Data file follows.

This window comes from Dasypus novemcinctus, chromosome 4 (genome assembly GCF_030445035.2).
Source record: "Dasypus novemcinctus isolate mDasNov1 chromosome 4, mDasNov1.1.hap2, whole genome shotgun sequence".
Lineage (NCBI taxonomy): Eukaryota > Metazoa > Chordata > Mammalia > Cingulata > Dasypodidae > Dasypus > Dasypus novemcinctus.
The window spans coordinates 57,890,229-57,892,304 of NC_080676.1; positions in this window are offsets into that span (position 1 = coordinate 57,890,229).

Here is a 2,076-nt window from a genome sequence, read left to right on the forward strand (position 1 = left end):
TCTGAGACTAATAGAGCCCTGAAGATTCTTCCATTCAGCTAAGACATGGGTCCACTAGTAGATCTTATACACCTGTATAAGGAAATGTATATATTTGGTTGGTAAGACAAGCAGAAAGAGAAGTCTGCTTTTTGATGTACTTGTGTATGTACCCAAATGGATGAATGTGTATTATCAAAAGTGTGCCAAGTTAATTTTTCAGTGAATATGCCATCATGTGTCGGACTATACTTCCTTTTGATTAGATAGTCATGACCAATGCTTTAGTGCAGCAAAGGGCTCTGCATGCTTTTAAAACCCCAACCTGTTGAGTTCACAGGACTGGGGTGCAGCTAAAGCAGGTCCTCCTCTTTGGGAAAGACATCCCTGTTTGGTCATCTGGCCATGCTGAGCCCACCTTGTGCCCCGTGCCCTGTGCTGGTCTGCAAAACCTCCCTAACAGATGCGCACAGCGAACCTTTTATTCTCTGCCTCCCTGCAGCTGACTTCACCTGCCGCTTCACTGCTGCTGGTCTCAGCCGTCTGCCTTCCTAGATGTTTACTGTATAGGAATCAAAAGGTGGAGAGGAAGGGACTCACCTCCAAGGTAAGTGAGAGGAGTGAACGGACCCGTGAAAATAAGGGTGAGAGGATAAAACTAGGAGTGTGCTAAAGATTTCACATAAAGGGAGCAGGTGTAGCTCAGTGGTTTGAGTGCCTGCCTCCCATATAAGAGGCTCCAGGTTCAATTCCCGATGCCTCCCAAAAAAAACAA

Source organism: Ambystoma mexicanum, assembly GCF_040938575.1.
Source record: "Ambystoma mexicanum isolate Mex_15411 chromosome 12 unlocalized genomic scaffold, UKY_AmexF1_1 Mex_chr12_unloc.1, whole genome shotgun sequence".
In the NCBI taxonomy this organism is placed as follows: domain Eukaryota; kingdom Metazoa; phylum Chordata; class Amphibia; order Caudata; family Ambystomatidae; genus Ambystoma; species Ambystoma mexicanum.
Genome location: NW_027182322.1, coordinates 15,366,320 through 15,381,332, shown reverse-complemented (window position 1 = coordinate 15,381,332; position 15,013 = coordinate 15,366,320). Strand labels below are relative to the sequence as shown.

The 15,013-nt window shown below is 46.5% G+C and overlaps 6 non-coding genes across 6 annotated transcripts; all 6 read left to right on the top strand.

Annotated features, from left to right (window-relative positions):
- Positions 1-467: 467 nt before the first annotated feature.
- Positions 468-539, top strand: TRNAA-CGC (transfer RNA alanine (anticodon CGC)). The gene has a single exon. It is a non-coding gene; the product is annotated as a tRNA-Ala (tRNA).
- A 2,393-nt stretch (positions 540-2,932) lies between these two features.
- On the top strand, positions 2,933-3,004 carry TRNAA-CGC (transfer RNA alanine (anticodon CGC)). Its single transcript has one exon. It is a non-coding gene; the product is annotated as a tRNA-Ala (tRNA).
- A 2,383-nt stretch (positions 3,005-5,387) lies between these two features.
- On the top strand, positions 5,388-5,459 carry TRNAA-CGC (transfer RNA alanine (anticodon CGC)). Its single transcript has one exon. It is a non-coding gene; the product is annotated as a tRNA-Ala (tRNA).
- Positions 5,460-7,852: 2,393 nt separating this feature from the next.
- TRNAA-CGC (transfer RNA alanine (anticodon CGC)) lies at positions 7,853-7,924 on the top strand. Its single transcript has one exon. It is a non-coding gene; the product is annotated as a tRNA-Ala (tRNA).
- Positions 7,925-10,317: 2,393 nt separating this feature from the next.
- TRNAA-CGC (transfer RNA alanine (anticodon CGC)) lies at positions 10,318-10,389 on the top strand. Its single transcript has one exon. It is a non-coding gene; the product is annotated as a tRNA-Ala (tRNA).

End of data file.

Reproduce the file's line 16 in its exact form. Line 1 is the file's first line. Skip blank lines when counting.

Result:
- On the top strand, positions 2,933-3,004 carry TRNAA-CGC (transfer RNA alanine (anticodon CGC)). Its single transcript has one exon. It is a non-coding gene; the product is annotated as a tRNA-Ala (tRNA).